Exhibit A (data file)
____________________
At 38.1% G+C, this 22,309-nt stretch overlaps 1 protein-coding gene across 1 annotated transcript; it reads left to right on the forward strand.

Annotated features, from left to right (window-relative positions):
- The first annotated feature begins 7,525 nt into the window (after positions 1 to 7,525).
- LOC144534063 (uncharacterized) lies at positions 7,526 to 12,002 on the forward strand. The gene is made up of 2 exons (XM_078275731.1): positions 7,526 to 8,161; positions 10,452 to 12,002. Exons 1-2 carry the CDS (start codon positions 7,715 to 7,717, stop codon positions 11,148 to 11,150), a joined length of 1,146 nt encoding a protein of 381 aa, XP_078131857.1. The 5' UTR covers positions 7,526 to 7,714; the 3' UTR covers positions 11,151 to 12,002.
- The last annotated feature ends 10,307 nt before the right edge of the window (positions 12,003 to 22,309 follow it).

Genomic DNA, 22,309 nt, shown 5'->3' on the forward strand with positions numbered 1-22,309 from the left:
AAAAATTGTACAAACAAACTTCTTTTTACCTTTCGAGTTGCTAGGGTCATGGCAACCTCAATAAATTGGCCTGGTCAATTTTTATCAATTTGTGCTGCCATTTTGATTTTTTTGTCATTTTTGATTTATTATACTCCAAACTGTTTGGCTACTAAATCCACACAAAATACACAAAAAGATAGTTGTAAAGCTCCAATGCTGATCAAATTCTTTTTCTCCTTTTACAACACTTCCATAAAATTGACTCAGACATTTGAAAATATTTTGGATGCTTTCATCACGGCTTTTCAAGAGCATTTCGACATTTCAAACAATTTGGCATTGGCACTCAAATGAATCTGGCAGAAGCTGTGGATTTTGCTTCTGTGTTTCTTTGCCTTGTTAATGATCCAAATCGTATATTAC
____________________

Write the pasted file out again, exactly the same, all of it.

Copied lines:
At 38.1% G+C, this 22,309-nt stretch overlaps 1 protein-coding gene across 1 annotated transcript; it reads left to right on the forward strand.

Annotated features, from left to right (window-relative positions):
- The first annotated feature begins 7,525 nt into the window (after positions 1 to 7,525).
- LOC144534063 (uncharacterized) lies at positions 7,526 to 12,002 on the forward strand. The gene is made up of 2 exons (XM_078275731.1): positions 7,526 to 8,161; positions 10,452 to 12,002. Exons 1-2 carry the CDS (start codon positions 7,715 to 7,717, stop codon positions 11,148 to 11,150), a joined length of 1,146 nt encoding a protein of 381 aa, XP_078131857.1. The 5' UTR covers positions 7,526 to 7,714; the 3' UTR covers positions 11,151 to 12,002.
- The last annotated feature ends 10,307 nt before the right edge of the window (positions 12,003 to 22,309 follow it).

Genomic DNA, 22,309 nt, shown 5'->3' on the forward strand with positions numbered 1-22,309 from the left:
AAAAATTGTACAAACAAACTTCTTTTTACCTTTCGAGTTGCTAGGGTCATGGCAACCTCAATAAATTGGCCTGGTCAATTTTTATCAATTTGTGCTGCCATTTTGATTTTTTTGTCATTTTTGATTTATTATACTCCAAACTGTTTGGCTACTAAATCCACACAAAATACACAAAAAGATAGTTGTAAAGCTCCAATGCTGATCAAATTCTTTTTCTCCTTTTACAACACTTCCATAAAATTGACTCAGACATTTGAAAATATTTTGGATGCTTTCATCACGGCTTTTCAAGAGCATTTCGACATTTCAAACAATTTGGCATTGGCACTCAAATGAATCTGGCAGAAGCTGTGGATTTTGCTTCTGTGTTTCTTTGCCTTGTTAATGATCCAAATCGTATATTAC